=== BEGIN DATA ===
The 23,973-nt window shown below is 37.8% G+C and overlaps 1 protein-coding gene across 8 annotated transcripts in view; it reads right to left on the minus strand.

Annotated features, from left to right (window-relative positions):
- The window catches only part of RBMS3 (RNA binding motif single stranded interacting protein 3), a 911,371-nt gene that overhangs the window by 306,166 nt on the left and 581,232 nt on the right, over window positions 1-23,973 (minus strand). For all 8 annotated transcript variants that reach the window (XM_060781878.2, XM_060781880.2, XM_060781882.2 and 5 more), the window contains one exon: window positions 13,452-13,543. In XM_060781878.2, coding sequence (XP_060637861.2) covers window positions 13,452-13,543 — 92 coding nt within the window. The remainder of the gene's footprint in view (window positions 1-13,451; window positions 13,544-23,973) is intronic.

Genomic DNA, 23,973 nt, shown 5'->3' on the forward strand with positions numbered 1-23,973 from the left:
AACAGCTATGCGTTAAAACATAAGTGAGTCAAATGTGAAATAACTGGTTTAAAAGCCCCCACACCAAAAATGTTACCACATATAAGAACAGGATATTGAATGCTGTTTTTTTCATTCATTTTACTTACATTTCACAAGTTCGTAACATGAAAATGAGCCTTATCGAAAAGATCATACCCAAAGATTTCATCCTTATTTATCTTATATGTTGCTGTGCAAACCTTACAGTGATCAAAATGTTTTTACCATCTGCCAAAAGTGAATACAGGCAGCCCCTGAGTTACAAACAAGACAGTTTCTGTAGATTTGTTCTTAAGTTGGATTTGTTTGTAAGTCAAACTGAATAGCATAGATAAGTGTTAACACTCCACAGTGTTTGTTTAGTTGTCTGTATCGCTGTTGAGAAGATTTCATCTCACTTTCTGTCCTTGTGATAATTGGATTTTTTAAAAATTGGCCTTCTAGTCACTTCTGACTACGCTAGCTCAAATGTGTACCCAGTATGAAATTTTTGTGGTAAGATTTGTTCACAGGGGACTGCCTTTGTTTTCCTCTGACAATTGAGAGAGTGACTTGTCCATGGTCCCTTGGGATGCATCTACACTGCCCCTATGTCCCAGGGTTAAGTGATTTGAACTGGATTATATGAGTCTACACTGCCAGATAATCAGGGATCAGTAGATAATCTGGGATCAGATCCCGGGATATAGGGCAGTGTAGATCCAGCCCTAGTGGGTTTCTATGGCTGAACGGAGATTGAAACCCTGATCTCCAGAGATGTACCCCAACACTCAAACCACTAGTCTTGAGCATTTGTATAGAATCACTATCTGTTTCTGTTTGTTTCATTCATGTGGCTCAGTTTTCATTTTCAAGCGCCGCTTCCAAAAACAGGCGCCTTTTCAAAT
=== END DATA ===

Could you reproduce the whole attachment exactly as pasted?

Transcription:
The 23,973-nt window shown below is 37.8% G+C and overlaps 1 protein-coding gene across 8 annotated transcripts in view; it reads right to left on the minus strand.

Annotated features, from left to right (window-relative positions):
- The window catches only part of RBMS3 (RNA binding motif single stranded interacting protein 3), a 911,371-nt gene that overhangs the window by 306,166 nt on the left and 581,232 nt on the right, over window positions 1-23,973 (minus strand). For all 8 annotated transcript variants that reach the window (XM_060781878.2, XM_060781880.2, XM_060781882.2 and 5 more), the window contains one exon: window positions 13,452-13,543. In XM_060781878.2, coding sequence (XP_060637861.2) covers window positions 13,452-13,543 — 92 coding nt within the window. The remainder of the gene's footprint in view (window positions 1-13,451; window positions 13,544-23,973) is intronic.

Genomic DNA, 23,973 nt, shown 5'->3' on the forward strand with positions numbered 1-23,973 from the left:
AACAGCTATGCGTTAAAACATAAGTGAGTCAAATGTGAAATAACTGGTTTAAAAGCCCCCACACCAAAAATGTTACCACATATAAGAACAGGATATTGAATGCTGTTTTTTTCATTCATTTTACTTACATTTCACAAGTTCGTAACATGAAAATGAGCCTTATCGAAAAGATCATACCCAAAGATTTCATCCTTATTTATCTTATATGTTGCTGTGCAAACCTTACAGTGATCAAAATGTTTTTACCATCTGCCAAAAGTGAATACAGGCAGCCCCTGAGTTACAAACAAGACAGTTTCTGTAGATTTGTTCTTAAGTTGGATTTGTTTGTAAGTCAAACTGAATAGCATAGATAAGTGTTAACACTCCACAGTGTTTGTTTAGTTGTCTGTATCGCTGTTGAGAAGATTTCATCTCACTTTCTGTCCTTGTGATAATTGGATTTTTTAAAAATTGGCCTTCTAGTCACTTCTGACTACGCTAGCTCAAATGTGTACCCAGTATGAAATTTTTGTGGTAAGATTTGTTCACAGGGGACTGCCTTTGTTTTCCTCTGACAATTGAGAGAGTGACTTGTCCATGGTCCCTTGGGATGCATCTACACTGCCCCTATGTCCCAGGGTTAAGTGATTTGAACTGGATTATATGAGTCTACACTGCCAGATAATCAGGGATCAGTAGATAATCTGGGATCAGATCCCGGGATATAGGGCAGTGTAGATCCAGCCCTAGTGGGTTTCTATGGCTGAACGGAGATTGAAACCCTGATCTCCAGAGATGTACCCCAACACTCAAACCACTAGTCTTGAGCATTTGTATAGAATCACTATCTGTTTCTGTTTGTTTCATTCATGTGGCTCAGTTTTCATTTTCAAGCGCCGCTTCCAAAAACAGGCGCCTTTTCAAAT